For 11 years, most Alexandrians have known her as a spokesperson for the Alexandria Police Department. Police officers know her as someone who gets coverage for stories about the department in the best possible way. The reporters who have worked with her on stories know her as a consummate professional who is responsive and helpful. Amy Bertsch is leaving her job as a public information officer for the police department next week but she is not going far. She will become the public information officer for the Office of Historic Alexandria.
On Tuesday night, members of the Alexandria Police Association recognized her service to the department by presenting her with a leadership award and naming the first annual Alexandria Police Association scholarship in her honor.
Each year, the association will recognize one of our members who has demonstrated outstanding leadership and we will give a T. C. Williams High School student a scholarship in that persons name. Amy is our first recipient. This year, we will give a scholarship to a student who plans to pursue a career in either law enforcement or journalism, said Sgt. Stafford Farmer-Lee. The names of the recipients of the leadership award and of the students who receive the scholarships will be engraved on a plaque, which will be displayed here in the association hall. The winners of the award will receive a glass figurine.
Chief David Baker presented the award to Bertsch saying, Eleven years ago, we advertised a position for a public information officer. We received an outstanding application and I was fortunate enough to be on the panel that selected Amy. Eleven years ago, we got it right. Amy has done a remarkable job and we will miss her, he said.
Eric Lemke, the newly elected president of the Alexandria Police Association said, Amy has accomplished many things while she has been with the police department. One of the most important things she has done is research and write the first book about our department. She has also been instrumental in finding families of fallen officers and reconnecting them with their police family here. This year, she found three law enforcement officers who were killed in the line of duty and whose names have never been placed on the National Law Enforcement Memorial. Thanks to her efforts, two of those officers will be added this year, he said.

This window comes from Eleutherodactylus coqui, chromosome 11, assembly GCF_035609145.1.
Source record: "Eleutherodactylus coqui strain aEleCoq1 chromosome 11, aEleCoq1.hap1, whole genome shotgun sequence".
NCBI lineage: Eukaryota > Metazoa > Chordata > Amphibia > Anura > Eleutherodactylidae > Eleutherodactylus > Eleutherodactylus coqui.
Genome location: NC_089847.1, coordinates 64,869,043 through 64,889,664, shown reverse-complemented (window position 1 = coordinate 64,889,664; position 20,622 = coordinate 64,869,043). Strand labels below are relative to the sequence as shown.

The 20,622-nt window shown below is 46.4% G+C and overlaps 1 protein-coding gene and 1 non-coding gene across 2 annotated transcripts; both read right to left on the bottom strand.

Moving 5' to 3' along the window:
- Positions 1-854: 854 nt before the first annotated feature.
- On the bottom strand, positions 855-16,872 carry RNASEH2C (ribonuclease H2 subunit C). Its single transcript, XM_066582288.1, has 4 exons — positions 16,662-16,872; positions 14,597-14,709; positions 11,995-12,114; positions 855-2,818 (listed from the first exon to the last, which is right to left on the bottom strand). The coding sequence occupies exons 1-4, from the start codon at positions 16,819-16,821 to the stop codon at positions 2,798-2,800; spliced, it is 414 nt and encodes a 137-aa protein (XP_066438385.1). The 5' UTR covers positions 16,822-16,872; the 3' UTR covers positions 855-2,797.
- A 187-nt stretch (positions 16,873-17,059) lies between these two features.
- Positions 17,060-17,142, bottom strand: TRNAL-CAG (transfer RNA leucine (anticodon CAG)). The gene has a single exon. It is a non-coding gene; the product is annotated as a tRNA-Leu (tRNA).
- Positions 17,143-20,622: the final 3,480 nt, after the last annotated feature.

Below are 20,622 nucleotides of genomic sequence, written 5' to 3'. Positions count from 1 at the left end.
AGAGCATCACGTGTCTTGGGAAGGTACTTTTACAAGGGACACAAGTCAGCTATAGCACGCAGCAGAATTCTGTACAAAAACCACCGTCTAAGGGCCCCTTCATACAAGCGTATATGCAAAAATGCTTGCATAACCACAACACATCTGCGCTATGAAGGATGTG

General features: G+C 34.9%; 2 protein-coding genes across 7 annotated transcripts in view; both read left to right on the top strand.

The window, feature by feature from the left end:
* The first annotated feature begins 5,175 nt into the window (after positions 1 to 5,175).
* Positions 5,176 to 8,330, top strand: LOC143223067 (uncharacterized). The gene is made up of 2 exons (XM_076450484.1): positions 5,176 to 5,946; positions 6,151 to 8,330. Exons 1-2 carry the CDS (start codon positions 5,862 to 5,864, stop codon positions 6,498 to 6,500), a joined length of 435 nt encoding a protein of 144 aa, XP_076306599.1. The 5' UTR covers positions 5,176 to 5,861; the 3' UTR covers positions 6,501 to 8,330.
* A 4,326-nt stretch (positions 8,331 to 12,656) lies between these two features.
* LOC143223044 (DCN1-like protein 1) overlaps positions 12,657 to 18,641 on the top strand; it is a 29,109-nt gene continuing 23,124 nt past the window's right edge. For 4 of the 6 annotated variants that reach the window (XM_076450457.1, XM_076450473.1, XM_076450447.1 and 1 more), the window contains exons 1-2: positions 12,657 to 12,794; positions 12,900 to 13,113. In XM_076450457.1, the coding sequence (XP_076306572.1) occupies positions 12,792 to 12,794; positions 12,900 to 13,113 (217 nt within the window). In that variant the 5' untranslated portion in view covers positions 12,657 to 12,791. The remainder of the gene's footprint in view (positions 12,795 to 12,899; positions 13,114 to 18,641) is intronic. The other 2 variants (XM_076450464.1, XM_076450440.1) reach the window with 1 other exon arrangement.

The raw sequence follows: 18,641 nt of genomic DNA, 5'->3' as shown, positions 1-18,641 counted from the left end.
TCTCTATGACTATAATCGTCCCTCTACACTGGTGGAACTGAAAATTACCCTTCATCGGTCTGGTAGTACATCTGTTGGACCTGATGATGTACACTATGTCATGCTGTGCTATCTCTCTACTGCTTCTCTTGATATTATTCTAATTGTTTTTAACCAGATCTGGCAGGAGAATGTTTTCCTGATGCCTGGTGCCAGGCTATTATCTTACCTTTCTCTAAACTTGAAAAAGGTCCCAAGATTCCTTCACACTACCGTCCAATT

One of those officers was a night watchman who was killed in Alexandria in 1827 and the other was a Southern Railroad officer who was killed in the city in 1935. A third officer, a constable, was killed here in 1823. The paperwork to request that his name be added to the Memorial is in progress.
All of the officers have made my job easy, Bertsch said. I can count on one hand the number of times that I have had to apologize for something an officer with this department has done and there arent many PIOs in many jurisdictions who can say that. I am grateful to everyone for giving me the opportunity to work with all of you.
In the past 11 years, Bertsch has provided information about many crimes. I dont investigate cases, just provide information about them, she said. The most difficult case was Kevin Shiffletts murder. It was such a terrible crime and for two months we didnt know who committed it and if other people were in danger. Fortunately, we were able to identify the person who killed Kevin and make an arrest.
Bertsch, a West Virginia University graduate, is interested in local history and plans to pursue a masters degree in history at George Mason University. I am looking forward to continuing to work for the city in another very challenging position with the Office of Historic Alexandria, she said.